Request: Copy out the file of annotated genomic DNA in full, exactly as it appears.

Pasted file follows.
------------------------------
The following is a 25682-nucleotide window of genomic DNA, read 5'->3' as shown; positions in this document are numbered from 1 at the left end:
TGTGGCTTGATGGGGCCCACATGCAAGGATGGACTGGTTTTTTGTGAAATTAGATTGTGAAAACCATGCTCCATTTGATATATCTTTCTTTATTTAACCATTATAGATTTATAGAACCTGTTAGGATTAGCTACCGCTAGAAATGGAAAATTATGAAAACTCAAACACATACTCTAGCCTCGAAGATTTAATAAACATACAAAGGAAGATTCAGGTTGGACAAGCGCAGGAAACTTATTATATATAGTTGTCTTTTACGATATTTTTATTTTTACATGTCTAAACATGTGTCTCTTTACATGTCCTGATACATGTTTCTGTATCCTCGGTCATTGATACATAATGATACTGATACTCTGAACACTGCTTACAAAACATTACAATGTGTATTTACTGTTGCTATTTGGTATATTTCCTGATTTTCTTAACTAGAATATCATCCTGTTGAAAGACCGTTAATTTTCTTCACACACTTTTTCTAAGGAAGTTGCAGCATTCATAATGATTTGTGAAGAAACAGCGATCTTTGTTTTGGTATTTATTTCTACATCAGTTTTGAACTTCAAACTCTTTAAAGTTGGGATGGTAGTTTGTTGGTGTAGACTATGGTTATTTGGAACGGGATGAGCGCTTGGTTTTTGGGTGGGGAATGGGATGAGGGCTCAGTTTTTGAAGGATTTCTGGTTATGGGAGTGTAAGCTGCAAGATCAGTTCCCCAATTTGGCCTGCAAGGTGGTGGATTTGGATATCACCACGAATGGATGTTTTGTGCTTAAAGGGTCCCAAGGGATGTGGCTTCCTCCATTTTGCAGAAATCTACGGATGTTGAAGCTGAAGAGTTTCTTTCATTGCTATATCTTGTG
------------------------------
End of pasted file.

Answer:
The following is a 25682-nucleotide window of genomic DNA, read 5'->3' as shown; positions in this document are numbered from 1 at the left end:
TGTGGCTTGATGGGGCCCACATGCAAGGATGGACTGGTTTTTTGTGAAATTAGATTGTGAAAACCATGCTCCATTTGATATATCTTTCTTTATTTAACCATTATAGATTTATAGAACCTGTTAGGATTAGCTACCGCTAGAAATGGAAAATTATGAAAACTCAAACACATACTCTAGCCTCGAAGATTTAATAAACATACAAAGGAAGATTCAGGTTGGACAAGCGCAGGAAACTTATTATATATAGTTGTCTTTTACGATATTTTTATTTTTACATGTCTAAACATGTGTCTCTTTACATGTCCTGATACATGTTTCTGTATCCTCGGTCATTGATACATAATGATACTGATACTCTGAACACTGCTTACAAAACATTACAATGTGTATTTACTGTTGCTATTTGGTATATTTCCTGATTTTCTTAACTAGAATATCATCCTGTTGAAAGACCGTTAATTTTCTTCACACACTTTTTCTAAGGAAGTTGCAGCATTCATAATGATTTGTGAAGAAACAGCGATCTTTGTTTTGGTATTTATTTCTACATCAGTTTTGAACTTCAAACTCTTTAAAGTTGGGATGGTAGTTTGTTGGTGTAGACTATGGTTATTTGGAACGGGATGAGCGCTTGGTTTTTGGGTGGGGAATGGGATGAGGGCTCAGTTTTTGAAGGATTTCTGGTTATGGGAGTGTAAGCTGCAAGATCAGTTCCCCAATTTGGCCTGCAAGGTGGTGGATTTGGATATCACCACGAATGGATGTTTTGTGCTTAAAGGGTCCCAAGGGATGTGGCTTCCTCCATTTTGCAGAAATCTACGGATGTTGAAGCTGAAGAGTTTCTTTCATTGCTATATCTTGTG